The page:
Bill Eagle, June 4, 1952, to Jan. 29, 2024, was an unassuming man of few words with a gentle, open heart and a sweet southern accent. Shy yet observant, he had a ready laugh among close friends and was well-known for his comfortable hugs.
He loved researching recipes and preparing meals for guests he greeted while wiping his hands on a well-worn, stained apron.
Besides home, his favorite place was on land north of Blanca that he and his wife Patricia bought in 2004. "Graceland," as they call this acreage, prompted them to move to the San Luis Valley in 2012, where they could watch expansive Valley views and the Milky Way from around a warm fire.
William Joseph Eagle was born in Little Rock, Ark. He dropped out of school in the ninth grade and got a job at a bowling alley/pool hall where — while playing pool on his breaks — he learned pool so well that customers paid him to play them.
After starting a young family at 16, Bill worked hard and never once failed in his child support responsibilities. He took a job with a printer and, for the next 40 years, worked in the printing industry, from newspapers to later installing web presses throughout the U.S. and in France.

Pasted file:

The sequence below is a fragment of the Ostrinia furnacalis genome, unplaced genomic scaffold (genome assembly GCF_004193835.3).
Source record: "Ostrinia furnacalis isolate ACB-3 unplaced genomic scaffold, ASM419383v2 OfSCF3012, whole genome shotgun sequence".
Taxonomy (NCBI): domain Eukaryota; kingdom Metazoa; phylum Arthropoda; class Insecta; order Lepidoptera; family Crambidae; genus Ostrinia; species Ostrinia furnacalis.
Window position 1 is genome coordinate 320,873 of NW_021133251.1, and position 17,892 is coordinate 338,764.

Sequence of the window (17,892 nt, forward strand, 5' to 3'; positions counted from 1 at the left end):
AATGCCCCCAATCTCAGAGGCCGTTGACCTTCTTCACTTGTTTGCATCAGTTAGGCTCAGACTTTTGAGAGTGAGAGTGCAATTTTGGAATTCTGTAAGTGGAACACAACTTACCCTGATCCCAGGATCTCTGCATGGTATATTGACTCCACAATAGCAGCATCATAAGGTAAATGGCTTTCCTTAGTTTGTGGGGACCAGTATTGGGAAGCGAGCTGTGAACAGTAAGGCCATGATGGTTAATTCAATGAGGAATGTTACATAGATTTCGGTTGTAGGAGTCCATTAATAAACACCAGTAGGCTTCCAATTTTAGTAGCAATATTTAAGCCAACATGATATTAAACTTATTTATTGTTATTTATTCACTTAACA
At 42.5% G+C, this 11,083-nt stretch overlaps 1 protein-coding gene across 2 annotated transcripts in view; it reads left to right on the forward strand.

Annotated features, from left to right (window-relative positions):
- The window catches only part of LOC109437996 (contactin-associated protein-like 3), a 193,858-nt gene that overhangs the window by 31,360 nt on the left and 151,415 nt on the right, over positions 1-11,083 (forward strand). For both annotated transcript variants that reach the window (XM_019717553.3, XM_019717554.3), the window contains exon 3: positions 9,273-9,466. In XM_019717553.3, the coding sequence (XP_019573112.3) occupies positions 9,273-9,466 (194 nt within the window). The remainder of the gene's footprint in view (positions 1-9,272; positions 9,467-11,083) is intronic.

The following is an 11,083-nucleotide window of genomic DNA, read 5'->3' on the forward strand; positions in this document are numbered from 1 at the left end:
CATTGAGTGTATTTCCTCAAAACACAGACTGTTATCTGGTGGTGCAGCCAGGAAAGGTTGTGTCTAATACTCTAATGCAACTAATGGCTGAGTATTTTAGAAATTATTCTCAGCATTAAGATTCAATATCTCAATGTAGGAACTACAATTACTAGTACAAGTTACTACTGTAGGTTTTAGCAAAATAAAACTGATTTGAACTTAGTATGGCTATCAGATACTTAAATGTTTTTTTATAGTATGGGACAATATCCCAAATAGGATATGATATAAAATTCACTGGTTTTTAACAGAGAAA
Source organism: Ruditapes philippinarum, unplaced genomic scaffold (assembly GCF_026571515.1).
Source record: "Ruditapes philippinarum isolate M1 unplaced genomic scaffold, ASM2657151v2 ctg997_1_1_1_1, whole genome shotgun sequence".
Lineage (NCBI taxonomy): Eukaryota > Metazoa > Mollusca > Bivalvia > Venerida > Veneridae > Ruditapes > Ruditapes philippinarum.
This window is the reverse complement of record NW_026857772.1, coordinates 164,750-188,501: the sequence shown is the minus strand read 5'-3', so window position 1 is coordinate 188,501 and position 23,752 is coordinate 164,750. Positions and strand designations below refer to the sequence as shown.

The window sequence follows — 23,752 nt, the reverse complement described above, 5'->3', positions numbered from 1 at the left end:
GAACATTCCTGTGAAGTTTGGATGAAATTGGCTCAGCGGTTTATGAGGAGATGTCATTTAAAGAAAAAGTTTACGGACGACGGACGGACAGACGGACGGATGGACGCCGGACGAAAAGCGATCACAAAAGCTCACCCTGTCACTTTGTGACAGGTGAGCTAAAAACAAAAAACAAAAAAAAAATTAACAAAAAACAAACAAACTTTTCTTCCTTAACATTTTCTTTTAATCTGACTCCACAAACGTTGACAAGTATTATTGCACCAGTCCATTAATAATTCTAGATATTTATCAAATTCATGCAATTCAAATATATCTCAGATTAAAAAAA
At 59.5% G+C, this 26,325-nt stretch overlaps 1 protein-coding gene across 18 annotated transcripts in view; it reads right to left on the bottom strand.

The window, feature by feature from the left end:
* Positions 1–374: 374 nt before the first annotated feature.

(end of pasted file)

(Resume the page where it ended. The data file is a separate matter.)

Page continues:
In 2004, he purchased Quality Knife and Supply (QKS) in Denver, an industrial knife sharpening business where he sharpened paper cutters to saw blades for school districts, construction businesses, state prisons, CDOT, and printers who used guillotine blades.
After closing QKS, Bill started ACME mobile sharpening business and worked with salons, vets, surgeons, and more. Whether at QKS or ACME, customers often commented on his reliability, precision, and how darn nice he was to work with.
Bill died with grace at home eight months after a diagnosis of high-grade, invasive bladder cancer and making the difficult decision to not pursue surgery or treatment.
Patricia survives Bill, after a relationship of 33 years, along with son and wife Shawn and Cynthia Eagle of Denton, Texas, and grandsons Robbie and Sammy; son Billy and granddaughter Kayla; and two brothers and a sister in North Little Rock.
His and Patricia's local and distant friends — who comforted and helped Bill in his last months — were as important as family to him.
Any donations to the Rio Grande Farm Park in Bill Eagle’s name will honor the farmers from whom Bill regularly purchased fresh produce for his tasty homecooked meals.